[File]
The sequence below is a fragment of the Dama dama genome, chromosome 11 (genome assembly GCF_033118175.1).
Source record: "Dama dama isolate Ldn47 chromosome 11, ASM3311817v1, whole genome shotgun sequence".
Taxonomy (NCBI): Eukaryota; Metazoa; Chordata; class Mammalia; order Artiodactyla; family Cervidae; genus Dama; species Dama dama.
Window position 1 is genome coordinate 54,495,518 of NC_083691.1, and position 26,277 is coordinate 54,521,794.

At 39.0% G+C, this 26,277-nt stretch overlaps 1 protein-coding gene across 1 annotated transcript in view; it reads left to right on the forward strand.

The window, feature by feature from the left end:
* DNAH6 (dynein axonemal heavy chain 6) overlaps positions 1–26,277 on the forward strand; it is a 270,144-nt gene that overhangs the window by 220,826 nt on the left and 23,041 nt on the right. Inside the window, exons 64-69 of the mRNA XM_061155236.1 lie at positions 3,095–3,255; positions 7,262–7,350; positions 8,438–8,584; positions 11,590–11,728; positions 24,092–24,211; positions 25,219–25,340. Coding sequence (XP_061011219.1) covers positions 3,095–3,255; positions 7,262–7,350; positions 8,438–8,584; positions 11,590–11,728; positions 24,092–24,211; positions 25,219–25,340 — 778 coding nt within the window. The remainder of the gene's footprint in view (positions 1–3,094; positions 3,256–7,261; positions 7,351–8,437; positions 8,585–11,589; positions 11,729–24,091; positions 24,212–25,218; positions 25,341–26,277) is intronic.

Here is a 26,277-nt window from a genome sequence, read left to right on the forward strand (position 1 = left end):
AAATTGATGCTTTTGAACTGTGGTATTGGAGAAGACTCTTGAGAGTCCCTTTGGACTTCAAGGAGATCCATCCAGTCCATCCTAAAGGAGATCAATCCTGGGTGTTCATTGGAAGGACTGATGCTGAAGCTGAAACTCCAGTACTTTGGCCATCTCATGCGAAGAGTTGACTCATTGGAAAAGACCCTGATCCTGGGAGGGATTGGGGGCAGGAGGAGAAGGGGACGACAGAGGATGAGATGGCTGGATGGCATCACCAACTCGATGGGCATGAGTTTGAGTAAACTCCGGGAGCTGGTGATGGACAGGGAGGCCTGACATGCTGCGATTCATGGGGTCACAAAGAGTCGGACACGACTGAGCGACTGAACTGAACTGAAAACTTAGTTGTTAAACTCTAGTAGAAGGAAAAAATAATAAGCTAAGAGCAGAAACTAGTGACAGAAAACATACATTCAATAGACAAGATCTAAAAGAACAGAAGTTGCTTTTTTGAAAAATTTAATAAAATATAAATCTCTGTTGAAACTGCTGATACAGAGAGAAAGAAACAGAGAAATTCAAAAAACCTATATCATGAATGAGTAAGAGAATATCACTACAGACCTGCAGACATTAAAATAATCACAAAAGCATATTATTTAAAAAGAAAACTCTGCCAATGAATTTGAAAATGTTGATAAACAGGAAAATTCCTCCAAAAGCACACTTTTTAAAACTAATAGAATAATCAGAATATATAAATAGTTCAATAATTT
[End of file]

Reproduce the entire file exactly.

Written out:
The sequence below is a fragment of the Dama dama genome, chromosome 11 (genome assembly GCF_033118175.1).
Source record: "Dama dama isolate Ldn47 chromosome 11, ASM3311817v1, whole genome shotgun sequence".
Taxonomy (NCBI): Eukaryota; Metazoa; Chordata; class Mammalia; order Artiodactyla; family Cervidae; genus Dama; species Dama dama.
Window position 1 is genome coordinate 54,495,518 of NC_083691.1, and position 26,277 is coordinate 54,521,794.

At 39.0% G+C, this 26,277-nt stretch overlaps 1 protein-coding gene across 1 annotated transcript in view; it reads left to right on the forward strand.

The window, feature by feature from the left end:
* DNAH6 (dynein axonemal heavy chain 6) overlaps positions 1–26,277 on the forward strand; it is a 270,144-nt gene that overhangs the window by 220,826 nt on the left and 23,041 nt on the right. Inside the window, exons 64-69 of the mRNA XM_061155236.1 lie at positions 3,095–3,255; positions 7,262–7,350; positions 8,438–8,584; positions 11,590–11,728; positions 24,092–24,211; positions 25,219–25,340. Coding sequence (XP_061011219.1) covers positions 3,095–3,255; positions 7,262–7,350; positions 8,438–8,584; positions 11,590–11,728; positions 24,092–24,211; positions 25,219–25,340 — 778 coding nt within the window. The remainder of the gene's footprint in view (positions 1–3,094; positions 3,256–7,261; positions 7,351–8,437; positions 8,585–11,589; positions 11,729–24,091; positions 24,212–25,218; positions 25,341–26,277) is intronic.

Here is a 26,277-nt window from a genome sequence, read left to right on the forward strand (position 1 = left end):
AAATTGATGCTTTTGAACTGTGGTATTGGAGAAGACTCTTGAGAGTCCCTTTGGACTTCAAGGAGATCCATCCAGTCCATCCTAAAGGAGATCAATCCTGGGTGTTCATTGGAAGGACTGATGCTGAAGCTGAAACTCCAGTACTTTGGCCATCTCATGCGAAGAGTTGACTCATTGGAAAAGACCCTGATCCTGGGAGGGATTGGGGGCAGGAGGAGAAGGGGACGACAGAGGATGAGATGGCTGGATGGCATCACCAACTCGATGGGCATGAGTTTGAGTAAACTCCGGGAGCTGGTGATGGACAGGGAGGCCTGACATGCTGCGATTCATGGGGTCACAAAGAGTCGGACACGACTGAGCGACTGAACTGAACTGAAAACTTAGTTGTTAAACTCTAGTAGAAGGAAAAAATAATAAGCTAAGAGCAGAAACTAGTGACAGAAAACATACATTCAATAGACAAGATCTAAAAGAACAGAAGTTGCTTTTTTGAAAAATTTAATAAAATATAAATCTCTGTTGAAACTGCTGATACAGAGAGAAAGAAACAGAGAAATTCAAAAAACCTATATCATGAATGAGTAAGAGAATATCACTACAGACCTGCAGACATTAAAATAATCACAAAAGCATATTATTTAAAAAGAAAACTCTGCCAATGAATTTGAAAATGTTGATAAACAGGAAAATTCCTCCAAAAGCACACTTTTTAAAACTAATAGAATAATCAGAATATATAAATAGTTCAATAATTT